10. Parenting is rewarding.
  11. I really need to stop procrastinating. (I say as I type this post the night before it’s due)
  12. No experience is wasted if you learn something from it—even a trip to the DMV.
  13. Find home repair businesses over in Hiram or Paulding County rather than metro Atlanta. (My shout out to Ragsdale who’s helped me with HVAC, plumbing, and recommending the person I needed to fix my gas fireplace)
  14. Traveling is better than new furniture.
  15. Experiences are more valuable than things.
  16. I can run a marathon.
  17. I shouldn’t have run a marathon.
  18. What seems horrible in the moment may turn out to be for the best in the end.
  19. Treat every Christmas with your loved ones as if it might be the last. Take a moment to be grateful.
  20. Life is too short for the cheap chocolate.
  21. Surround yourself with good people. Be thankful if your family falls under that category.
  22. It’s harder to write good comedy than good tragedy.
  23. But tragedy sells better and is taken more seriously.
  24. Listen for the subtle nudges of the Holy Spirit.
  25. There really is no time for love, Dr. Jones.
  26. I have to exercise on a regular basis. Dammit.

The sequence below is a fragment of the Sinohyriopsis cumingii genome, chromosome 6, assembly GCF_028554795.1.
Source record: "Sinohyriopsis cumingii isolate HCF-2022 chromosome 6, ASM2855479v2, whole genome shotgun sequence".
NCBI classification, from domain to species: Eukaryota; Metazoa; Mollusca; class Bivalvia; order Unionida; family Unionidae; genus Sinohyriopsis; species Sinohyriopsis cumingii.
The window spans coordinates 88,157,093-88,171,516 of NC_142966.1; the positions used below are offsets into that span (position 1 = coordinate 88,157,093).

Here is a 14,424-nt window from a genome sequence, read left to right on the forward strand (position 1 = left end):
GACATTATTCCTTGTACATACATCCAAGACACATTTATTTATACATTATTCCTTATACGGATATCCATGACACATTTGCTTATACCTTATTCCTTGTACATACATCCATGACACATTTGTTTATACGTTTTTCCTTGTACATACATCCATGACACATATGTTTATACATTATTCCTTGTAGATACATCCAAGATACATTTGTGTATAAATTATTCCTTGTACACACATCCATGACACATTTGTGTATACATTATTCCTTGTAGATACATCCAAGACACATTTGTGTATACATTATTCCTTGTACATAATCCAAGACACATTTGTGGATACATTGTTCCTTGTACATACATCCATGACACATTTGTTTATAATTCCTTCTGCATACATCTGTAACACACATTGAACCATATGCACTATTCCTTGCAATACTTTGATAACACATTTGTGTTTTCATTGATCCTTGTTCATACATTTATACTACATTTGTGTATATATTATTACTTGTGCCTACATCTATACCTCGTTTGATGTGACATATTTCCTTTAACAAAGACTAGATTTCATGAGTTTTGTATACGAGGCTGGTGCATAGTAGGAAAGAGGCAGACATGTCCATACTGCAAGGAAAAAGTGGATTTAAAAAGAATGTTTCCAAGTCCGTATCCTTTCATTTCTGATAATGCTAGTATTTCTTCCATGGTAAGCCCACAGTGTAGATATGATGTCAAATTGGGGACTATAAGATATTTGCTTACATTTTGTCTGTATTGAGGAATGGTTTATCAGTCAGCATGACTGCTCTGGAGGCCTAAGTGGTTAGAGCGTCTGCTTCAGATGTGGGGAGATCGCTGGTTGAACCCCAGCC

27. I have to call my legislators; I’ll have to call them no matter which party they represent.
  28. A good story trumps beautiful writing every time.
  29. As my age increases, my patience decreases.
  30. If you need help, ask for it–no matter what.
  31. Learn to say no.
  32. But learn to say yes to the things that frighten you but are good for you.
  33. Help those who come behind you. There’s no need for everyone to suffer.
  34. No, it’s not fair that I have to limit myself to less than 1300 calories a day if I want to lose weight.
  35. Persistence is the key to success. Never give up, never surrender!
  36. As Ms. Kelley always said, believe none of what you hear and only half of what you see.
  37. Get a housekeeper; life is short.
  38. Hummus is good; a nice red blend is better.
  39. As my Daddy once told me, never take more than you can carry.
  40. As my Mom always says, my rights end where the rights of others begin—and vice-versa.
  41. Other people don’t use the word “heifer” correctly, and I can’t teach them.
  42. Always get up sexy.

 

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Romance Novels: Feminist Manifestos?